Growing up in Los Angeles, Asaf Shasha, then 16, had everything a teenager could want: a loving family, good friends and a comfortable home. Still, Shasha couldn’t shake the feeling that there was more to life than the fancy gadgets prized by the kids at his Jewish day school.
The pro-Israel education and advocacy group StandWithUs is launching a new program to help train 48 teenagers from around the U.S. as proactive leaders on their future college campuses.
Mickey Haslavsky of Holon is only 18, but he’s already on his second startup.
Rabbi Shmuly Yanklowitz is restirring a tempest in a glass of milk (“How Kosher Is Your Milk,” June 22). This issue was addressed in great detail in the fall 2007 issue of the Journal of Halacha and Contemporary Society in the article “The Kashrut of Commercially Sold Milk” by Rabbi Michoel Zylberman.
Police arrested two secular Jewish teenagers hired to implement gender segregation on Jerusalem buses.
American Jews are known for the emphasis they place on academic success.
Five California teenagers won Diller Teen Tikkun Olam awards for their innovative social action projects.
Ben Levinson, 28, was born and raised in St. Louis. He returned after college to find most of the Jewish friends he grew up with had moved away. That’s not unusual: St. Louis is one of many U.S. cities with shrinking Jewish populations and, as in other cities, the young are the first to leave. “There are no hard figures, but there’s a tendency to lose young Jews from St. Louis,” said Meg Crane, senior writer at the local Jewish federation.
The New York Times article last week about the explosion of anorexia and eating disorders in the orthodox community highlights a tragedy that has long been buried. About four years ago I published a column about an eighteen-year-old girl my daughter knew at seminary in Jerusalem who died of anorexia. The seminary denied it was the cause and cited some other illness, even though the girls at the seminary watched her wasting away with the administration seemingly oblivious.
More than 300 people attending the annual candle-lighting and Chanukah celebration at the JCC at Milken on Dec. 22 witnessed what many consider an extra miracle: the announcement that the JCC is seeking bids on the work necessary to reopen its Olympic-size pool.
Our boys have surprised us by some of the choices they have made, and while we might not have made the same choices for them, we are proud of their growing commitment to living wholly, and holy, Jewish lives.
"In my country, it was always war. I saw people dying. I saw people without arms, eyes, hands -- without heads," Mustafa said. "We finally got away, but I was upset."
At the same time Southland Jewish Olympians like Jason Lezak and Dara Torres medaled in Beijing, the next generation of local athletes was preparing to compete in events of their own.
A pierced tongue may be the height of cool in some teen circles, but a new study by Israeli researchers suggests that skin piercings in the mouth may lead to an increased risk of oral health problems and even tooth loss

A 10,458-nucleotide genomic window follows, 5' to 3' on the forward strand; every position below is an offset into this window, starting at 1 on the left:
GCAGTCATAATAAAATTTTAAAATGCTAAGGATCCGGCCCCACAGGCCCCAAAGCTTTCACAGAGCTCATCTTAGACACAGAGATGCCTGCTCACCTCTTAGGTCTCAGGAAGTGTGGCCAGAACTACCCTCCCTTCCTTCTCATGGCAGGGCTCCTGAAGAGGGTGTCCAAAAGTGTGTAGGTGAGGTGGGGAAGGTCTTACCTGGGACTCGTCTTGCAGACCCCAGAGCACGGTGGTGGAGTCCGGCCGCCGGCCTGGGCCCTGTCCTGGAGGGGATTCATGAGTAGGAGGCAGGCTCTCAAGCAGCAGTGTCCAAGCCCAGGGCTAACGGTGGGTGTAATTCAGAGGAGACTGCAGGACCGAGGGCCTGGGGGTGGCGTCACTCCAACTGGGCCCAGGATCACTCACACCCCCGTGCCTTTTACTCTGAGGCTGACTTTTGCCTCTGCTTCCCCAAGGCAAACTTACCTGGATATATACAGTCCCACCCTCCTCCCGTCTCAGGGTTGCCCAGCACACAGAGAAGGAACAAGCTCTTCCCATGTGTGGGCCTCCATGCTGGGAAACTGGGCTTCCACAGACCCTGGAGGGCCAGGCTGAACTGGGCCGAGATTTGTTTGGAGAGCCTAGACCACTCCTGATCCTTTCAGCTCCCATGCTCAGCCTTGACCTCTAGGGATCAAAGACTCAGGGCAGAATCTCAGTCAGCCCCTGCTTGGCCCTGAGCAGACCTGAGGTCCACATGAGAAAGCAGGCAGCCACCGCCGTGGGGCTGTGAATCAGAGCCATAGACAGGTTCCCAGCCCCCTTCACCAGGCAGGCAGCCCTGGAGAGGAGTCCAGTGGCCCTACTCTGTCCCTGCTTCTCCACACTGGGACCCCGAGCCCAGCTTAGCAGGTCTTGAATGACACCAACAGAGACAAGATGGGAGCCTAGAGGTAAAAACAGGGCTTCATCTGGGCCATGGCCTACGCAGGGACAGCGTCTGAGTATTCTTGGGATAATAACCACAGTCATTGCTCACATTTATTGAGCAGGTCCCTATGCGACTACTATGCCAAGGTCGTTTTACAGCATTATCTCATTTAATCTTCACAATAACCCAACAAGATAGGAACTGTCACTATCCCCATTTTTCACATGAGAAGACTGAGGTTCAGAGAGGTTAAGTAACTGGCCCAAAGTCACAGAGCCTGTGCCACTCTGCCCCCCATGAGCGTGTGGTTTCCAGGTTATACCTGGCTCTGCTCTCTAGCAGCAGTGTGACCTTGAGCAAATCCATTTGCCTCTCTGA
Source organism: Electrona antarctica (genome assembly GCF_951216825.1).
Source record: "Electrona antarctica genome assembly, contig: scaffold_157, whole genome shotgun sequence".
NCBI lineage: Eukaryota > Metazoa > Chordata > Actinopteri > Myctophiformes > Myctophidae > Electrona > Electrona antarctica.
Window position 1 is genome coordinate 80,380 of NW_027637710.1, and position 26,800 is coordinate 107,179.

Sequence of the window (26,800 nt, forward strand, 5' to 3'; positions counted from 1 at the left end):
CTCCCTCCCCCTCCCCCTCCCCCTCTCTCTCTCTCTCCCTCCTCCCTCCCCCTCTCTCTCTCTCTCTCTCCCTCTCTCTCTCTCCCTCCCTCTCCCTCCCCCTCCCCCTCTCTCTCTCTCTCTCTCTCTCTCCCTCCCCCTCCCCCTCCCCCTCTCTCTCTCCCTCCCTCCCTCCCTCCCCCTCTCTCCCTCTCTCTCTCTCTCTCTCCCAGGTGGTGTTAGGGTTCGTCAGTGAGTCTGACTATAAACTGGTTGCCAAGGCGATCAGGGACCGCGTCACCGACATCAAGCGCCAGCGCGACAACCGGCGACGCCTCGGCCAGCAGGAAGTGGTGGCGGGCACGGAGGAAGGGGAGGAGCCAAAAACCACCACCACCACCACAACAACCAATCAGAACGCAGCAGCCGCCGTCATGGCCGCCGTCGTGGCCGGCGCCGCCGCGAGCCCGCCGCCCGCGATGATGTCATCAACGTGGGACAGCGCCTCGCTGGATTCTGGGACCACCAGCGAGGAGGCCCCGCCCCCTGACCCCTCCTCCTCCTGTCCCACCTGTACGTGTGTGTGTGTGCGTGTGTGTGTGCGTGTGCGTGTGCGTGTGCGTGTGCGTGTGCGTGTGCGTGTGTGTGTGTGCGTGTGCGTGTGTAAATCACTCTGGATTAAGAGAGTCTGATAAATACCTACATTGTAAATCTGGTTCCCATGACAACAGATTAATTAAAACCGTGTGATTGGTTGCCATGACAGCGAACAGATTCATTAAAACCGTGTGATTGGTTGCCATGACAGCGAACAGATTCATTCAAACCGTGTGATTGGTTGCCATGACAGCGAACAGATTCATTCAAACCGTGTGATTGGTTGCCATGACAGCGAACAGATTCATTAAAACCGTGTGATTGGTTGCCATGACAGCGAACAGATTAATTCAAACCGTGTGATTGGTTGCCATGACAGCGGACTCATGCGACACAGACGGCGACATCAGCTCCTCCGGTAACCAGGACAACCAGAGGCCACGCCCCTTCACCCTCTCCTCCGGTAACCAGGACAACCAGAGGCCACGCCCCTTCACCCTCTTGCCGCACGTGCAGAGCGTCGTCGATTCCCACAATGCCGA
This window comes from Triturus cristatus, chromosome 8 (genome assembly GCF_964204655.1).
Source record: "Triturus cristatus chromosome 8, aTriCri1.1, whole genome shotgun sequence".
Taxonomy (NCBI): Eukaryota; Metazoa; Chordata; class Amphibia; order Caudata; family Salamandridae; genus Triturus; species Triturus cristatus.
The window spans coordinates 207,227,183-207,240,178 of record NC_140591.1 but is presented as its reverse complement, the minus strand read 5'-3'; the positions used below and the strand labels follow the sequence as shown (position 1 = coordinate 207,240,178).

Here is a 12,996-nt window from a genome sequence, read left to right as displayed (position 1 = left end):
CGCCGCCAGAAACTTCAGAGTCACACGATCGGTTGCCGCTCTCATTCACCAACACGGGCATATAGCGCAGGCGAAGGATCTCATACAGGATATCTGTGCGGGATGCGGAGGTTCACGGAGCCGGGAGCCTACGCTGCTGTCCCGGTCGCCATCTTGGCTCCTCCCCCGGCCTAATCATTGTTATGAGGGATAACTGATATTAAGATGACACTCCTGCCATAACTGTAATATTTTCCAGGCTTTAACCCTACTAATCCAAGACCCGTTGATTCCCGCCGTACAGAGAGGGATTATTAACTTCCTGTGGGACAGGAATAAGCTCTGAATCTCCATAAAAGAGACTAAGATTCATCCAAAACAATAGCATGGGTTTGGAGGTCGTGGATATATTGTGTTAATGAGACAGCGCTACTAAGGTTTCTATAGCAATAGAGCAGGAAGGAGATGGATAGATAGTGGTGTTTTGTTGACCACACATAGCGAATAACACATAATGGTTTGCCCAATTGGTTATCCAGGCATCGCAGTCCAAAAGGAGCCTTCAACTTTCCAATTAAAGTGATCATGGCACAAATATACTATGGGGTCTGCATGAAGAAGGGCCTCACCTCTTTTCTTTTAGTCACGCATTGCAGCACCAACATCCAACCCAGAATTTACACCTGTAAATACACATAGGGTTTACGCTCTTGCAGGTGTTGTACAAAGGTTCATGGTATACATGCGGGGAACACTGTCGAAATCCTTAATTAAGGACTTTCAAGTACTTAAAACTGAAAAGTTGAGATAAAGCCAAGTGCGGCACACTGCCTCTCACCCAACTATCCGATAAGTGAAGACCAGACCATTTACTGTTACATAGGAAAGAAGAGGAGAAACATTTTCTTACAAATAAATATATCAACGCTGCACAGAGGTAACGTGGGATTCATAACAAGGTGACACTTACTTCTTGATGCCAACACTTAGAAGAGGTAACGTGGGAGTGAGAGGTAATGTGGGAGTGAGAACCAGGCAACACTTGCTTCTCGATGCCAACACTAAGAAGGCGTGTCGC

Facebook has become far more than a social network; it is a virtual social necessity. The Jewish community has created a haven for there, claiming hundreds of groups, applications and pieces of Jewish flair.
The leader of our small group told us many history book-type facts that for me went in one ear and out the other. I was concentrating on the camp. However, one of the last things he said stopped me in my tracks. He said, "Remember guys, the Holocaust didn't happen in black and white, it happened in full Technicolor." Oh.
Yael Rabin didn't feel any symptoms until it was too late, but if she had, she would have had Jewish law on her side in breaking her fast.
Survivor. No, not the television show, as I wish were the case. A young Jewish woman and personal friend, Amy Farber, is a real survivor who was diagnosed with LAM (short for the fatal lung disease lymphangioleiomyomatosis) a few years ago, when she was 35.
Recognizing alcohol's long-standing presence in Jewish custom, tradition and culture -- especially on Purim, when drinking is a mitzvah -- and hearing from some rabbis that it would be impossible to have shuls go completely dry, Aleinu has tried to work directly with the shuls and parents to take responsibility for their teens.
"When you're out in the water, when you see the sunrise or sunset, and when you see how small you are in comparison to the massive water, and the current and waves, it humbles you," Shoshtain said. "Everything in nature connects you to spirituality, if it's done properly."
For many years, at-risk behavior and drug use among yeshiva high school students has been an open secret, but only in recent years have kids and their families had anywhere to turn.
Although the voice at the other end of the phone is always that of a young person, the driving force behind Teen Line is Elaine Leader, a 79-year-old great-grandmother with a British accent and a propensity for hats and oversized costume jewelry.
Realizing tikkun olam as a central pillar of Jewish practice, synagogues throughout the country require children to perform service projects before becoming b'nai mitzvah, sensitizing them to their growing responsibilities toward others as they approach adulthood. In many cases, these projects have been the inspiration for ongoing philanthropic endeavors.
545 San Pedro Street is an address I will never forget.
It is the Union Rescue Mission downtown, inhabited by homeless individuals that reside in their designated corners on Skid Row. My school, Milken Community High School, offered a community service experience for 21 students, and I found myself at the Union Rescue Mission.
Living a life of dual identity is no simple task. On one hand, my peers and I are told to live up to the expectations of being Modern Orthodox teens, but on the other side of the spectrum we are tempted by the culture of the secular world on an everyday basis.
There is one program in particular that embodies all of the emotionalism and meaning of machon summer: Tza'adah. Tza'adah is a five-day, four-night overnight trip that takes campers far from the boundaries of camp and into the nature of Northern California, where we bond with friends, while experiencing the outdoors.
Similar citywide musical battles have met with much success in the Jewish communities of Vancouver and Miami, among others. Such an event, though, seems tailor-made for Los Angeles, the entertainment capital of the world.